Orson Welles, the famous American director was the official starter of the Tour de France in 1950. The best-known film directed by him is Citizen Kane.
The film was nominated for Academy Awards in nine categories; it won an Academy Award for Best Writing (Original Screenplay) by Herman Mankiewicz and Welles. Citizen Kane was voted the greatest film of all time in five consecutive Sight & Sound’s polls of critics until it was displaced by Vertigo in the 2012 poll.
The story is a film à clef that examines the life and legacy of Charles Foster Kane, played by Orson Welles himself, a character based in part upon the American newspaper magnate William Randolph Hearst, Chicago tycoons Samuel Insull and Harold McCormick, and aspects of Welles’s own life.
Upon its release, Hearst prohibited mention of the film in any of his newspapers. Kane’s career in the publishing world is born of idealistic social service but gradually evolves into a ruthless pursuit of power. Narrated principally through flashbacks, the story is revealed through the research of a newsreel reporter seeking to solve the mystery of the newspaper magnate’s dying word: “Rosebud”.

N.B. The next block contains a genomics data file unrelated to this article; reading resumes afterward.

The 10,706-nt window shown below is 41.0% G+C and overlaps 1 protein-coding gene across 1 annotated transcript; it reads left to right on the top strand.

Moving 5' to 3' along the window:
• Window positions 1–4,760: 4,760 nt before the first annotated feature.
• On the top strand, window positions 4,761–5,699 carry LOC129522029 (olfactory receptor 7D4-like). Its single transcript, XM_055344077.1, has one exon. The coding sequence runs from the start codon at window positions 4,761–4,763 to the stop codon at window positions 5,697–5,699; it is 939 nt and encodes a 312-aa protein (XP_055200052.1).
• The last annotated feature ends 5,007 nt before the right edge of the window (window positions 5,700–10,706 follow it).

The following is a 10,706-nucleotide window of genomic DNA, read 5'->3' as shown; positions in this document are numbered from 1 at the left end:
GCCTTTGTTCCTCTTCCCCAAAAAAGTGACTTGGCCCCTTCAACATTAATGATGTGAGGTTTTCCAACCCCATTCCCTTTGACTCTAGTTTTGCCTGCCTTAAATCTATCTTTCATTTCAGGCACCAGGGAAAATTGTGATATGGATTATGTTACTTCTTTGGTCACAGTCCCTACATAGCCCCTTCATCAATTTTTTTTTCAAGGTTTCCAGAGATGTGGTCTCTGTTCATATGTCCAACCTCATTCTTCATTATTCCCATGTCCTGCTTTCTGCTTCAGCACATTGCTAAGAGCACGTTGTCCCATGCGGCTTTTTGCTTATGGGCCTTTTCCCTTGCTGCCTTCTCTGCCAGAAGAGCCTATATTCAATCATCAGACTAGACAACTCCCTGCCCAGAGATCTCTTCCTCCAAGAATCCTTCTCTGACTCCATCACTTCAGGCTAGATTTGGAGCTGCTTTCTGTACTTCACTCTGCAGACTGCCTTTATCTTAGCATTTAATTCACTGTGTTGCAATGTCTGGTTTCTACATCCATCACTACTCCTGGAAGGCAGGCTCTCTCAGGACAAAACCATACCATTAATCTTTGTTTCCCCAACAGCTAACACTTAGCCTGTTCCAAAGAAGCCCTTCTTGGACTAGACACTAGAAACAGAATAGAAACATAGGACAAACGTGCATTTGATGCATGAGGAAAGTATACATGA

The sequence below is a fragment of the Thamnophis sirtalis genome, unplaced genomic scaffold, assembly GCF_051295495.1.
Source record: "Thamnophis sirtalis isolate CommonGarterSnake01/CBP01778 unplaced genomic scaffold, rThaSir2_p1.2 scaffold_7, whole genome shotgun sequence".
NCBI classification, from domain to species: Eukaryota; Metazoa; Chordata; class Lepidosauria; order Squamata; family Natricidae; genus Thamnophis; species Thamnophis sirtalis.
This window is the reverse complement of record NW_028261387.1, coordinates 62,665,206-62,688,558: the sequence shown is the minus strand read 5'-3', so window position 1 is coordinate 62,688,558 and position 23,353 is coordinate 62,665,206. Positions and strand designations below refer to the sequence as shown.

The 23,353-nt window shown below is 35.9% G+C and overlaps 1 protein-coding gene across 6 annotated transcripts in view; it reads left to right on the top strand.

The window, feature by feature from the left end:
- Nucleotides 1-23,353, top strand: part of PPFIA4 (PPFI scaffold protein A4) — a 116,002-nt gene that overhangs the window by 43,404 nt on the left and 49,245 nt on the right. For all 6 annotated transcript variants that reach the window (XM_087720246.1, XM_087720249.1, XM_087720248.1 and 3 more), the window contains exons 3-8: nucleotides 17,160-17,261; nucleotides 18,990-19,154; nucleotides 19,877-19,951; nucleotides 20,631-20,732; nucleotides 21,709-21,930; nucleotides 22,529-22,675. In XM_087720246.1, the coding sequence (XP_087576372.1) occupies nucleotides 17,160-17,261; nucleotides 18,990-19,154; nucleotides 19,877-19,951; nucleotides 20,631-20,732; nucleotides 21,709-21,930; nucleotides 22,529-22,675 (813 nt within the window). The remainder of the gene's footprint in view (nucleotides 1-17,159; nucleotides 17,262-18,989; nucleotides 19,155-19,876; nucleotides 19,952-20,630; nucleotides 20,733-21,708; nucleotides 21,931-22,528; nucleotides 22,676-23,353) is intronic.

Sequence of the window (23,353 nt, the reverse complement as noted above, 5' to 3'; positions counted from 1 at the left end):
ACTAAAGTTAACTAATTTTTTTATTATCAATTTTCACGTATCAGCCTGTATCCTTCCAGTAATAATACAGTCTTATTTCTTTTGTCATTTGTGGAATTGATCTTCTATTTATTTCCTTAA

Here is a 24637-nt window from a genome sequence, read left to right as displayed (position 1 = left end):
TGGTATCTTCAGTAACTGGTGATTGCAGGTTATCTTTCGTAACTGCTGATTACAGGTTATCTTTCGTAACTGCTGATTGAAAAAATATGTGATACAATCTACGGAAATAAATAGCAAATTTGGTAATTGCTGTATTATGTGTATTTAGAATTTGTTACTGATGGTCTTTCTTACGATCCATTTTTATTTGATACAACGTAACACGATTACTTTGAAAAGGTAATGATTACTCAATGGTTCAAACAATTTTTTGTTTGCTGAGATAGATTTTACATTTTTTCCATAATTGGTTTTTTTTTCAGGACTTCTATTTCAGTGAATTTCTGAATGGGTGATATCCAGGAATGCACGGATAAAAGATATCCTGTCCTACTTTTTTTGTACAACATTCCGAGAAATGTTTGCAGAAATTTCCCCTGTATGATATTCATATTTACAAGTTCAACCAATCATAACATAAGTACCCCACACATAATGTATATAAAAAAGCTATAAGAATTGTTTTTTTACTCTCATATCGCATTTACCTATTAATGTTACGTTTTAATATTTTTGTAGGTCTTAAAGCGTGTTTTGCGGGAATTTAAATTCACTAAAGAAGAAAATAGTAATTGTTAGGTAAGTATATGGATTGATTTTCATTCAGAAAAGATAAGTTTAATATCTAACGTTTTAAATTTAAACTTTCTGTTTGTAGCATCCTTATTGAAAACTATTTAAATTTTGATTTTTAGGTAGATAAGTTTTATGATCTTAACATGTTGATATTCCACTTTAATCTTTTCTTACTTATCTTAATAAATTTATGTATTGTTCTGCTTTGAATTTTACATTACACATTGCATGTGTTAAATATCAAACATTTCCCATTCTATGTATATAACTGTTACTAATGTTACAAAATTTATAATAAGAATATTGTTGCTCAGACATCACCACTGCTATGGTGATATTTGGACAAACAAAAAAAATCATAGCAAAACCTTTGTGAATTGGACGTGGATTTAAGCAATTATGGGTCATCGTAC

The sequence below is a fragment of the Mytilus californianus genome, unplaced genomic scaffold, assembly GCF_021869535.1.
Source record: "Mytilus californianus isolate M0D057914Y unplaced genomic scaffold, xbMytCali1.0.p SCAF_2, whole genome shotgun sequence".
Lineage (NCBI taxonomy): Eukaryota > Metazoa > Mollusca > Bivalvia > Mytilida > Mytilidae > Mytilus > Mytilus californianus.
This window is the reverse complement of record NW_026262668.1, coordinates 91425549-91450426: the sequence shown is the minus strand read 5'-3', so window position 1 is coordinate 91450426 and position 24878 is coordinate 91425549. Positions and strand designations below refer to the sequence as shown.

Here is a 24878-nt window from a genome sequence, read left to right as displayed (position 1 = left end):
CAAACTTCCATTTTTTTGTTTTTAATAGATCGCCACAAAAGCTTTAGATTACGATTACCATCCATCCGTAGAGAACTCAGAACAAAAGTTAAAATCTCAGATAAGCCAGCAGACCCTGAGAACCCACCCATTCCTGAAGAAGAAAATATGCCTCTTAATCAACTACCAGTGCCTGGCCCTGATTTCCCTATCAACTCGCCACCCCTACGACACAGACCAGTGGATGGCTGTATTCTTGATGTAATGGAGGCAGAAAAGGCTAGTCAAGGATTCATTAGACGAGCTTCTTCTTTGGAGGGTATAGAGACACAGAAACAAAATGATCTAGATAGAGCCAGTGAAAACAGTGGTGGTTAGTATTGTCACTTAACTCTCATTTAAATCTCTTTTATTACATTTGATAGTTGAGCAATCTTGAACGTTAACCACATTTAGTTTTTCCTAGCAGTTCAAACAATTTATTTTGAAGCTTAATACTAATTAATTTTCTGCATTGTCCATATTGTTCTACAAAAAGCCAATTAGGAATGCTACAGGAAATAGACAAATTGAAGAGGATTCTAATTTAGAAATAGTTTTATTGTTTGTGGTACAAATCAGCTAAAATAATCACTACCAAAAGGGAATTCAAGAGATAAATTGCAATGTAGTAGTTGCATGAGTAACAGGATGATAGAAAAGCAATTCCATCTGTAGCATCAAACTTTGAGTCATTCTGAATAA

Orson Welles and the 1950 Tour de France
The 1950 Tour has been won by Ferdi Kübler of Switzerland. It was an interesting tour: in the 11th stage, the first mountain stage of the race, Gino Bartali of Italy was away together with Jean Robic of France. There were a lot of crowds, and they pressed forward to see the cyclist coming. This caused Bartali to fall down during the descent of the Col d’Aspin, and this caused Robic to also fall down.
Bartali got up and won the stage, but felt threatened by spectators, who punched and kicked him. One spectator had threatened Bartali with a knife. Bartali told his team manager Alfredo Binda that he was leaving the Tour de France and that all Italian cyclists should abandon the race. Not all Italian cyclists wanted to leave: the members from the second Italian team (the Italian Cadets) and Adolfo Leoni wanted to stay.
Some Italian cyclists said they wanted to stay in the race to help race leader Fiorenzo Magni, who died last October at aged 91, to defend his leading position. Magni felt bad about giving up the chance to win the Tour de France but accepted the decision. The Tour organization wanted to keep the Italian cyclists in the race, and among other compromises offered to give them neutral gray jerseys, so the spectators would not recognize them. None of this helped, and both Italian teams left the race.